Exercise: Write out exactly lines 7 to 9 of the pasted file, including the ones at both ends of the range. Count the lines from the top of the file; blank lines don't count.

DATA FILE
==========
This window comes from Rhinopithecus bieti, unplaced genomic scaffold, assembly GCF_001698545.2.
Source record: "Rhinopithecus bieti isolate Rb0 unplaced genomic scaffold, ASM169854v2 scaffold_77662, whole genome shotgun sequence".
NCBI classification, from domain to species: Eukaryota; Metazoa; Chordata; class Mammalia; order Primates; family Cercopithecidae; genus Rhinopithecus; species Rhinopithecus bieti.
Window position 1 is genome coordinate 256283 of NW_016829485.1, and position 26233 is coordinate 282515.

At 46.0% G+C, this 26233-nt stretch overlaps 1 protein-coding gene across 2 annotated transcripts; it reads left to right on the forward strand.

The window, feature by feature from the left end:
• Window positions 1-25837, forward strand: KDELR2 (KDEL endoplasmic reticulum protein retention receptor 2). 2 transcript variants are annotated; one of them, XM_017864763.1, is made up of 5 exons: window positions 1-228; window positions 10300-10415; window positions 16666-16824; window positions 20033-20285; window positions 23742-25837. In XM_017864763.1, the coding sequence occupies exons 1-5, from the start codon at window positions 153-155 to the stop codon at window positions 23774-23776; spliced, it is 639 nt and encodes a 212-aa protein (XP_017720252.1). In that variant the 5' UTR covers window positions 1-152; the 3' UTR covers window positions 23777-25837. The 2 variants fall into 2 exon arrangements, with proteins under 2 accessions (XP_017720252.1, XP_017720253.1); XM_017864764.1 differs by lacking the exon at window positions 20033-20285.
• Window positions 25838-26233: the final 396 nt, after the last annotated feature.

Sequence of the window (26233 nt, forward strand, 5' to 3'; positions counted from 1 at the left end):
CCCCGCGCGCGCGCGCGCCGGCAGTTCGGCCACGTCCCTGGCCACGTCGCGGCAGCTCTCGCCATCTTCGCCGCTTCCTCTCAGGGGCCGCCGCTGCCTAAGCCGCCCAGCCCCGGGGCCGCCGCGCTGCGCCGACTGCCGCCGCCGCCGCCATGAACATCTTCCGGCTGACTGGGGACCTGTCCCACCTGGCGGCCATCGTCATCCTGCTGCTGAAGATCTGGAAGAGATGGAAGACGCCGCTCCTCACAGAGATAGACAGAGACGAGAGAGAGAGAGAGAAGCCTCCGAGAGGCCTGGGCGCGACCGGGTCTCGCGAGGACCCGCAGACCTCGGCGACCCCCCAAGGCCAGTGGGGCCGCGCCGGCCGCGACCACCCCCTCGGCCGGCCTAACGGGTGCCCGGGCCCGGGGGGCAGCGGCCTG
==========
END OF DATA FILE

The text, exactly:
• Window positions 1-25837, forward strand: KDELR2 (KDEL endoplasmic reticulum protein retention receptor 2). 2 transcript variants are annotated; one of them, XM_017864763.1, is made up of 5 exons: window positions 1-228; window positions 10300-10415; window positions 16666-16824; window positions 20033-20285; window positions 23742-25837. In XM_017864763.1, the coding sequence occupies exons 1-5, from the start codon at window positions 153-155 to the stop codon at window positions 23774-23776; spliced, it is 639 nt and encodes a 212-aa protein (XP_017720252.1). In that variant the 5' UTR covers window positions 1-152; the 3' UTR covers window positions 23777-25837. The 2 variants fall into 2 exon arrangements, with proteins under 2 accessions (XP_017720252.1, XP_017720253.1); XM_017864764.1 differs by lacking the exon at window positions 20033-20285.
• Window positions 25838-26233: the final 396 nt, after the last annotated feature.

Sequence of the window (26233 nt, forward strand, 5' to 3'; positions counted from 1 at the left end):